In my last post Are CEOs Playing Chess?, I compared the game of chess to the challenges CEOs face in running their organizations. I suggested that chess is far easier because you can control the moves of the pieces. In chess, knowing what to do is enough to win. In running an organization, inspiring your stakeholders to achieve your goals requires more than just knowing what to do. It requires true leadership skills.
Ed Lee agreed that playing a game of chess where you only lead your pieces versus control them could be very entertaining and challenging. Howard Steiger (fellow MASCL grad) hinted that people can operate successfully outside the rules if given the freedom to do so. In the initial post, I looked at how control may quell individual mistakes or rogue behavior. But you also have to concede that control also limits an organization's true potential.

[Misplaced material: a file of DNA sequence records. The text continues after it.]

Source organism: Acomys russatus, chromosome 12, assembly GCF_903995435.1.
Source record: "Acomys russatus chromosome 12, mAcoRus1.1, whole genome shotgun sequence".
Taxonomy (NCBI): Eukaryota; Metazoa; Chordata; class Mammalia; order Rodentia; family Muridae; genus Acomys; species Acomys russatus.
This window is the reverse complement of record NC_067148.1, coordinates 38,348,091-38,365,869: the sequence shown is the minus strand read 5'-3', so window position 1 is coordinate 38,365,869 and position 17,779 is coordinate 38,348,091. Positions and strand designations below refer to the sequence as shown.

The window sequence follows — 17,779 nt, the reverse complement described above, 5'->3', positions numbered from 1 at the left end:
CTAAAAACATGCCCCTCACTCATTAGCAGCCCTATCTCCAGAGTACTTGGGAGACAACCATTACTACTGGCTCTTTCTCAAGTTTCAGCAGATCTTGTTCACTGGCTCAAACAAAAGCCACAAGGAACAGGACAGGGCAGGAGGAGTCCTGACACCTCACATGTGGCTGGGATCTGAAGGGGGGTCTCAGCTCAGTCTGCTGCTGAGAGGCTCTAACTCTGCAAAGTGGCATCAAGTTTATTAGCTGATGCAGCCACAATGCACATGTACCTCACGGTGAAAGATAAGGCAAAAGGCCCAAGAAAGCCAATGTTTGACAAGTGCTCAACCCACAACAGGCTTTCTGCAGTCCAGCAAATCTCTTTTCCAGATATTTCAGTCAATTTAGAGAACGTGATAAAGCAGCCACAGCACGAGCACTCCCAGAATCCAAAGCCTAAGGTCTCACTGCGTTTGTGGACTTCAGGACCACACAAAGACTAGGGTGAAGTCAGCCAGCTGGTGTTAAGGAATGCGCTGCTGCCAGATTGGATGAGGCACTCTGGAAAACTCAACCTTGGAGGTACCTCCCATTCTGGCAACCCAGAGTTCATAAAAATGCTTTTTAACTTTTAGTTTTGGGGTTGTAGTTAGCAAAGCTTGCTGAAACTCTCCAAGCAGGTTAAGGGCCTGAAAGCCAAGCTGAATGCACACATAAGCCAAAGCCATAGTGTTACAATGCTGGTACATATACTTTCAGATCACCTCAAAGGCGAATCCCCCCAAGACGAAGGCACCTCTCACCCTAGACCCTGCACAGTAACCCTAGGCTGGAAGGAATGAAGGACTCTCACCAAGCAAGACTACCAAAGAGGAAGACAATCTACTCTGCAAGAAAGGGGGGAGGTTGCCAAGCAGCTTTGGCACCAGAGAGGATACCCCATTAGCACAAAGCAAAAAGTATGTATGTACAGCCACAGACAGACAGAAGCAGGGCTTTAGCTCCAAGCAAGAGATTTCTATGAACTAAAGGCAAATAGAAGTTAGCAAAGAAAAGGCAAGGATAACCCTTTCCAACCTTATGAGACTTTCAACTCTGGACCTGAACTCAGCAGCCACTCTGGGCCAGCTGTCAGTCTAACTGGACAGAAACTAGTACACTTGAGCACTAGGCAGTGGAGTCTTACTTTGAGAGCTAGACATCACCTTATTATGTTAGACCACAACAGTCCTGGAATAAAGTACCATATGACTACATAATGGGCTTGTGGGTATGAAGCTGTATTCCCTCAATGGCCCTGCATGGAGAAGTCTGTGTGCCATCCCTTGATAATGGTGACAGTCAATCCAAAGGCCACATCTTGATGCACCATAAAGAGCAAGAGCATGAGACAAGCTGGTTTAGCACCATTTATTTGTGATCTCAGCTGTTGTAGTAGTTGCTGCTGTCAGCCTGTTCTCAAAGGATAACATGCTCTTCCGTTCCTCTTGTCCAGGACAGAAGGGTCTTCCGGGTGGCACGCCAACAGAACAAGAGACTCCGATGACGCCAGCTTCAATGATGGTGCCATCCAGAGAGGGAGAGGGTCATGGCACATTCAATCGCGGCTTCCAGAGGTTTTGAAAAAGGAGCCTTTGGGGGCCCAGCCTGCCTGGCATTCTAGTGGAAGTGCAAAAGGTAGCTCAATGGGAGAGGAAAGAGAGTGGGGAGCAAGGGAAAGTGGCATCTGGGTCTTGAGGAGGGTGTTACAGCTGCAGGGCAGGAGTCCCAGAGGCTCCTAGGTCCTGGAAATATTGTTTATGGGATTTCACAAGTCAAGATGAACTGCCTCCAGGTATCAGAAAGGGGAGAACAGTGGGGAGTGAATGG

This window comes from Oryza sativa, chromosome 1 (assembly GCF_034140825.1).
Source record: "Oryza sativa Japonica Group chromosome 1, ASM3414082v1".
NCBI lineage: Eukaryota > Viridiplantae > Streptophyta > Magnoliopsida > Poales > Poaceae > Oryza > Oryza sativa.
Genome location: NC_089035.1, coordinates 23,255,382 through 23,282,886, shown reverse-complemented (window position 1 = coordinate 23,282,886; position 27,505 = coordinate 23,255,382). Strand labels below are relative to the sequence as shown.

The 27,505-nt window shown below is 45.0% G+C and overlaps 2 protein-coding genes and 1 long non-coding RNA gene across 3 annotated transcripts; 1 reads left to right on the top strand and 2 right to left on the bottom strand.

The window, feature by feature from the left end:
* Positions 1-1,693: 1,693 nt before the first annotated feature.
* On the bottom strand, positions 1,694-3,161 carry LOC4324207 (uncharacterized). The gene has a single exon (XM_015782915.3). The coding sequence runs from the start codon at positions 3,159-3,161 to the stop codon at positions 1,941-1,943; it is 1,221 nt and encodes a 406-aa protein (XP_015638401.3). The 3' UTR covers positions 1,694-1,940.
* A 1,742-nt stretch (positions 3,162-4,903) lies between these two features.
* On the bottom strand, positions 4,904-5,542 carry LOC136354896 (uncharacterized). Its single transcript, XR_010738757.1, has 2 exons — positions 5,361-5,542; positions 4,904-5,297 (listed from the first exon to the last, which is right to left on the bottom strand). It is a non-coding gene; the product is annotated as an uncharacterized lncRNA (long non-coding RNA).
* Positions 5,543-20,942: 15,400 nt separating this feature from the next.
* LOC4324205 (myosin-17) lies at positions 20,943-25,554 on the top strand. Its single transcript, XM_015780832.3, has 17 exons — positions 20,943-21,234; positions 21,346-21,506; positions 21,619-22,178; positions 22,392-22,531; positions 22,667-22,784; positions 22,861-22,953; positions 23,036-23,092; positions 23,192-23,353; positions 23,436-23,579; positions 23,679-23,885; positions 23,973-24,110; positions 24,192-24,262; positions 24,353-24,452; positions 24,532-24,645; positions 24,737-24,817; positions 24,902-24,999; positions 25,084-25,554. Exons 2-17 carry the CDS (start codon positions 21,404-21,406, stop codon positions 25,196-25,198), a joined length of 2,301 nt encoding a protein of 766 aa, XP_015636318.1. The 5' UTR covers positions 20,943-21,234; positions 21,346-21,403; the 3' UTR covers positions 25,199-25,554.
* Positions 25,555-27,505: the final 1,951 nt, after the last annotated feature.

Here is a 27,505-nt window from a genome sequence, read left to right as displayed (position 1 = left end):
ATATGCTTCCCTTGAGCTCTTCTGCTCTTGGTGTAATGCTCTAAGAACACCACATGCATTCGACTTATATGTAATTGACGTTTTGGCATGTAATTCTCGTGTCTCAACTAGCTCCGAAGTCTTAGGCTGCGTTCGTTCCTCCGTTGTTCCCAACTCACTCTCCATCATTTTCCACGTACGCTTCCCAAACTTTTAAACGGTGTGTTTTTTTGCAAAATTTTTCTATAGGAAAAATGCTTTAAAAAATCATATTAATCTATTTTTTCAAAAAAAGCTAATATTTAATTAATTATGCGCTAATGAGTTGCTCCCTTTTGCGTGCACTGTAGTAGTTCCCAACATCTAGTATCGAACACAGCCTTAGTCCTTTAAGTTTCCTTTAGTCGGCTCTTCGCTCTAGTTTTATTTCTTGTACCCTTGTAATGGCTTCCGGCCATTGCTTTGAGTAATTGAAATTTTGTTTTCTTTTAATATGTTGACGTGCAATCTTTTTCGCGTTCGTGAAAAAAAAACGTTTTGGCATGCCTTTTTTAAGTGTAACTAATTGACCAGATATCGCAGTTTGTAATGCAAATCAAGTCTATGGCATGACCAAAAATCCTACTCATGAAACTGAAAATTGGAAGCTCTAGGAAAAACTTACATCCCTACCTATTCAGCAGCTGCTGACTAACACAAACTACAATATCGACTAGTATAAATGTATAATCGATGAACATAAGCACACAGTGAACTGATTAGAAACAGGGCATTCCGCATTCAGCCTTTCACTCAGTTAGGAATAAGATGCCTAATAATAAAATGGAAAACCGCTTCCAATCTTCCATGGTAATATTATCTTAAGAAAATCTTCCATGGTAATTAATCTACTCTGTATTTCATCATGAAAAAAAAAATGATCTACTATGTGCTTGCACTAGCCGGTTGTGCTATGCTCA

Leadership is harder, but the rewards can be far greater. Control may be enough to win at chess, because let's face it, the best you can do is win. In life, the possibilities for success, growth, and relevance can be far greater than a simple "win." Because of this, the last thing a leader would ever want to do is control his/her employees. A great team can help you realize the unimaginable - exceeding a CEO's greatest expectations.
That's why great leaders don't try to control their people; they create environments that unlock their limitless potential.